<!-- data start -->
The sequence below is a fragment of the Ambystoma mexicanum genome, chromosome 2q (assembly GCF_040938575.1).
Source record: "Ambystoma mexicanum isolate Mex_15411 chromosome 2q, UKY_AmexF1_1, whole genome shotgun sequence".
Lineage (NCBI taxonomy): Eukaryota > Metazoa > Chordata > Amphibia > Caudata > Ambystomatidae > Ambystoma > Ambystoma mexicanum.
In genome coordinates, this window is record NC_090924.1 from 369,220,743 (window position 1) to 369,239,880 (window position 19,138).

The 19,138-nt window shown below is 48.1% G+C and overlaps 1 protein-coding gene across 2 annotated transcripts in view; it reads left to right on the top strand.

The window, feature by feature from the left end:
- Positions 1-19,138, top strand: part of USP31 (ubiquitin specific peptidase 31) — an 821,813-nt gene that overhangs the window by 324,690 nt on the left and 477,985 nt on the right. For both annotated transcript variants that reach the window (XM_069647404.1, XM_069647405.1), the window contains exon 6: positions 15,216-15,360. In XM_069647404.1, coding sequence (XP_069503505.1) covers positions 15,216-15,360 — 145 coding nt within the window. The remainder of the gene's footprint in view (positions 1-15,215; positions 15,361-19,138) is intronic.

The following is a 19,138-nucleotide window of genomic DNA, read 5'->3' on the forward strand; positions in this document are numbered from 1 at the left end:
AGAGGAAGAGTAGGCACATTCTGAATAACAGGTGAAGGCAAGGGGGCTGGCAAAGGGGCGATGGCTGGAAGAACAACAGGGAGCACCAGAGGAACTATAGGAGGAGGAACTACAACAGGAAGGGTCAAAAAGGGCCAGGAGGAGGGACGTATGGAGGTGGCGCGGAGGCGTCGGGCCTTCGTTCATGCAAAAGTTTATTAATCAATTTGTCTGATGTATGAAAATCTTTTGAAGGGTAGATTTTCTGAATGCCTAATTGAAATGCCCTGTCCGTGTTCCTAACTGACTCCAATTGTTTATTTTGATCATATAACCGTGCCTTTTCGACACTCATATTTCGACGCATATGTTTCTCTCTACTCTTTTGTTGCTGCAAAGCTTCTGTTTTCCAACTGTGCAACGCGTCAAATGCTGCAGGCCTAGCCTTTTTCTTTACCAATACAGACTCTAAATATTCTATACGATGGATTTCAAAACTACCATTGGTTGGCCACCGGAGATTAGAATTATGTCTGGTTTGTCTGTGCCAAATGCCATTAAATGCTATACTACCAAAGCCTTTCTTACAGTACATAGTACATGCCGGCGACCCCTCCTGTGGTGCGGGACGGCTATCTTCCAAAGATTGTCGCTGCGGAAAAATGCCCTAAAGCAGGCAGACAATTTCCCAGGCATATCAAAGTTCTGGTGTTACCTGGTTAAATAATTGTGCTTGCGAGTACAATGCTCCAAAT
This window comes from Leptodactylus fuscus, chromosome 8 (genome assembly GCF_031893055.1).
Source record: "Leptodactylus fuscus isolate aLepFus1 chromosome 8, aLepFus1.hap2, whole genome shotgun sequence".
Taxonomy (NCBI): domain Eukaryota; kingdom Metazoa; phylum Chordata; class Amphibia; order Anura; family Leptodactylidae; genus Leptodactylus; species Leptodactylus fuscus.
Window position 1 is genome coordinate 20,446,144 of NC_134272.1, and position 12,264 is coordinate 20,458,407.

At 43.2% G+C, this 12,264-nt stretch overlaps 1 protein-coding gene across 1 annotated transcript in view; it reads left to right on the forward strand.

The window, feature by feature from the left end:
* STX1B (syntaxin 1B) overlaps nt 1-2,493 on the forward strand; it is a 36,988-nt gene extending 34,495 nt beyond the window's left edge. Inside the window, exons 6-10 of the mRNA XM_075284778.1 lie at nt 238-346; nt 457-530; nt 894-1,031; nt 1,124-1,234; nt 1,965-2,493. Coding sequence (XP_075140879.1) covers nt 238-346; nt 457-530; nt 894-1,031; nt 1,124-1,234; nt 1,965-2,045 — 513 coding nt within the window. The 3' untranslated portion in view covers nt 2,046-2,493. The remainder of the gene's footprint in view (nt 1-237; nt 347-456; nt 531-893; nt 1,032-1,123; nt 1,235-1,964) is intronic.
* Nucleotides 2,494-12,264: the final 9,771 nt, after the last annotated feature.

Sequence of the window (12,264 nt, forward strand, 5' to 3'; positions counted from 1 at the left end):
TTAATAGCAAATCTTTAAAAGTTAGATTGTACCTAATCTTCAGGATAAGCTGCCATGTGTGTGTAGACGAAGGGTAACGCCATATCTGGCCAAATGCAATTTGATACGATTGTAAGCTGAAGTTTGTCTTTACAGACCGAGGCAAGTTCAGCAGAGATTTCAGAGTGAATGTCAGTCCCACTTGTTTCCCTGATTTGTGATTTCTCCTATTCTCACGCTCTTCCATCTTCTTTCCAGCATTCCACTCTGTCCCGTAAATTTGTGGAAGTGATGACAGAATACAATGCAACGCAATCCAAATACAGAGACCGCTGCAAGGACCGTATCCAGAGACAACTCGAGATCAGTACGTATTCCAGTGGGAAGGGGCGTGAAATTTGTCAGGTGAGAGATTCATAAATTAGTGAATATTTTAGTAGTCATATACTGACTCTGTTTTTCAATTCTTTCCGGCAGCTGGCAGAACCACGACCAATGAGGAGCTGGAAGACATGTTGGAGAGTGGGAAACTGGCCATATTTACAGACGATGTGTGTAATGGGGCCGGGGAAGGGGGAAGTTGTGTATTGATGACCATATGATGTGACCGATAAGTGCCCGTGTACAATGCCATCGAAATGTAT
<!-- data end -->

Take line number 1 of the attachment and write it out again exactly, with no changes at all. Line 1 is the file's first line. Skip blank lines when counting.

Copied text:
The sequence below is a fragment of the Ambystoma mexicanum genome, chromosome 2q (assembly GCF_040938575.1).